It should be apparent from the foregoing description that apparatus having significant advantages has been provided. The use of a ship of resilient material stretched between two terminal pins in its extended configuration and maintained in that configuration by a thin, electrically conductive wire secured to the strip and at least oneterrninal pin, enables the sensing of circuit overloads when working with very small quantities of electrical energy. The electrically conductive wire may be quite small in diameter such that it will fuse or disintegrate at the low energy levels that frequently must be detected in circuits such as those associated with the previously described detonator circuits used in weapons systems, especially those in modern, military aircraft. Although only a predetermined, low level electrical energy may be used to destroy the wire, the width of the'resilient strip, which assumes a retracted position in the embodiment shown, through the use of residual stresses, enables convenient and rapid detection of the presence of excessive electrical energy. In addition, the use of a light source in combination with the above described retractable strip enables detection at night, and easier detection during the daytime, an especially advantageous feature of the invention when considering its use in military aircraft weapon systems, which must be armed under adverse lighting conditions, frequently at night.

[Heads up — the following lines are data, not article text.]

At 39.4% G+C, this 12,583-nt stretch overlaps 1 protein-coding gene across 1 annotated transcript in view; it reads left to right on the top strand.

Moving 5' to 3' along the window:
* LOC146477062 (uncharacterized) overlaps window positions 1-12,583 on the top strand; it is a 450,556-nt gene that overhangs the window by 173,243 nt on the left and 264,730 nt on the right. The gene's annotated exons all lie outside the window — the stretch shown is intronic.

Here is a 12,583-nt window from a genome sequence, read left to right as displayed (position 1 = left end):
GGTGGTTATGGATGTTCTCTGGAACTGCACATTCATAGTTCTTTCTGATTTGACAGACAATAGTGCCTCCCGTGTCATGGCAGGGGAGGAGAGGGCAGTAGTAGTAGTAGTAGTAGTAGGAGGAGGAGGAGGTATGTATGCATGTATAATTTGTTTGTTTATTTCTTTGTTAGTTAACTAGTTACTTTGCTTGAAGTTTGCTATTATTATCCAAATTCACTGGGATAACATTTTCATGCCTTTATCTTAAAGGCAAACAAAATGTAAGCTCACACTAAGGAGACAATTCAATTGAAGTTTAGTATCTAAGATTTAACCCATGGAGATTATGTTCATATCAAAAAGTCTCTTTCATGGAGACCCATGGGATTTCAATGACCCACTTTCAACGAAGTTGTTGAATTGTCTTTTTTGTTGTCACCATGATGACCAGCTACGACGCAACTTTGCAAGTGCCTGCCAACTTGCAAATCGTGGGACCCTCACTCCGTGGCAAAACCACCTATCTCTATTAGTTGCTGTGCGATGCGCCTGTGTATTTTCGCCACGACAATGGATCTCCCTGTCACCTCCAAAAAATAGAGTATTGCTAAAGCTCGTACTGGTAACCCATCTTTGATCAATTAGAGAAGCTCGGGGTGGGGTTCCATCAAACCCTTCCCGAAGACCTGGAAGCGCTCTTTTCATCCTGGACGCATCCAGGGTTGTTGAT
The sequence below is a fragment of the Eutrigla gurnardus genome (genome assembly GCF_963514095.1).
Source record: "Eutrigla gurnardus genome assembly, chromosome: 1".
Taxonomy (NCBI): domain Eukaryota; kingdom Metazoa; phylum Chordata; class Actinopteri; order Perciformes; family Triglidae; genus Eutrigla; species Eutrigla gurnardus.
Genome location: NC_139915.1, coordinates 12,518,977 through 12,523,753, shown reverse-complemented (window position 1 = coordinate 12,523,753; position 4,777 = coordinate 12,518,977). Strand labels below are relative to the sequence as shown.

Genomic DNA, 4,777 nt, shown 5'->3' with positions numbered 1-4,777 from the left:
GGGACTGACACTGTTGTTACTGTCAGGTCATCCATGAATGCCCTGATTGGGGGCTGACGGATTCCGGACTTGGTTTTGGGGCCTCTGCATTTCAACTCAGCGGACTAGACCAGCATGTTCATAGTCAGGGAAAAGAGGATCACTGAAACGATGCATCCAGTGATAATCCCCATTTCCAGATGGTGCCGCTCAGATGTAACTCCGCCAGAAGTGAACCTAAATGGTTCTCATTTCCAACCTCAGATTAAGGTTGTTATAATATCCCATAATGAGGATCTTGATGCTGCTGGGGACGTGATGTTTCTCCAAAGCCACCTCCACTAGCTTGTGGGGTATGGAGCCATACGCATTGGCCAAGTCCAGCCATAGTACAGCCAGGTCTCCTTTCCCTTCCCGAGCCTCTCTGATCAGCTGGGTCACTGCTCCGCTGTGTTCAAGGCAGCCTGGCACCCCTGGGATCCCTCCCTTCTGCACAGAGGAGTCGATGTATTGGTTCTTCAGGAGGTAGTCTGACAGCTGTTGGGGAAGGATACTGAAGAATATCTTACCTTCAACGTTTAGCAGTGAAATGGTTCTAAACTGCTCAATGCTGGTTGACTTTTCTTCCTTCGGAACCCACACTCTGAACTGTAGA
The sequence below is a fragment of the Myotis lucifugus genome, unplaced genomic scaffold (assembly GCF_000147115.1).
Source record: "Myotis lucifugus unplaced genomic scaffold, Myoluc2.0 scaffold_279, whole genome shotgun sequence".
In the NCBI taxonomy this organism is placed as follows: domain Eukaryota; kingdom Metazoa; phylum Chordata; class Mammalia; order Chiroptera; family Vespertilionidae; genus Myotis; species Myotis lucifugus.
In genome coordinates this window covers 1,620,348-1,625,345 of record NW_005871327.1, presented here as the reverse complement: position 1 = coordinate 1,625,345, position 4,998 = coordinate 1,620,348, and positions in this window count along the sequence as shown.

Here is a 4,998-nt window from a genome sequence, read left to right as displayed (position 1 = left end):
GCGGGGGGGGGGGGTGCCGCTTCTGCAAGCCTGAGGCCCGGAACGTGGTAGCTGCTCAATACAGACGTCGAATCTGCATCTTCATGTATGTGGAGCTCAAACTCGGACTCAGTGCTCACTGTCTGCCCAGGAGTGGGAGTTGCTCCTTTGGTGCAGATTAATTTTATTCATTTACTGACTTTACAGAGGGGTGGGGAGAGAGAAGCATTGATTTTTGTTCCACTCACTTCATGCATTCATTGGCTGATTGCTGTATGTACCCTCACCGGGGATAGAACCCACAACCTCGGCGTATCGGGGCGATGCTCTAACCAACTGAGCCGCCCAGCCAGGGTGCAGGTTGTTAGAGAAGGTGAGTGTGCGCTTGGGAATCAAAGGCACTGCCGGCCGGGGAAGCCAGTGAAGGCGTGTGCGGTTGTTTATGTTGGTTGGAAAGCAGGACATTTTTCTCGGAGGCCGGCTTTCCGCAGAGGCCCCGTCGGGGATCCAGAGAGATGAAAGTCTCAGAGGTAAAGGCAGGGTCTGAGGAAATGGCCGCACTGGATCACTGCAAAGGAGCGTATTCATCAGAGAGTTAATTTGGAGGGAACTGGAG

While the invention has been shown in only a few of its forms, it should be apparent to those skilled in the art that it is not so limited but is susceptible to various changes and modifications without departing from the spirit thereof.
- 1. An electrical energy monitor especially adapted to detect electric energy levels below a predetermined, low level, said monitor comprising: I
enclosure means having at least a translucent top; two terminal pins insulated from each other and extending through a portion of the enclosure means to define a pair of outer end portions that protrude exteriorly from the enclosure means and a pair of inner end portions protruding into an interior cavity;
an electrically conductive, resilient strip, having an easily visible width greater than its thickness and which in its relaxed position assumes a curved, retracted configuration, one end region of the strip being secured to the inner end portion of one of the terminal pins;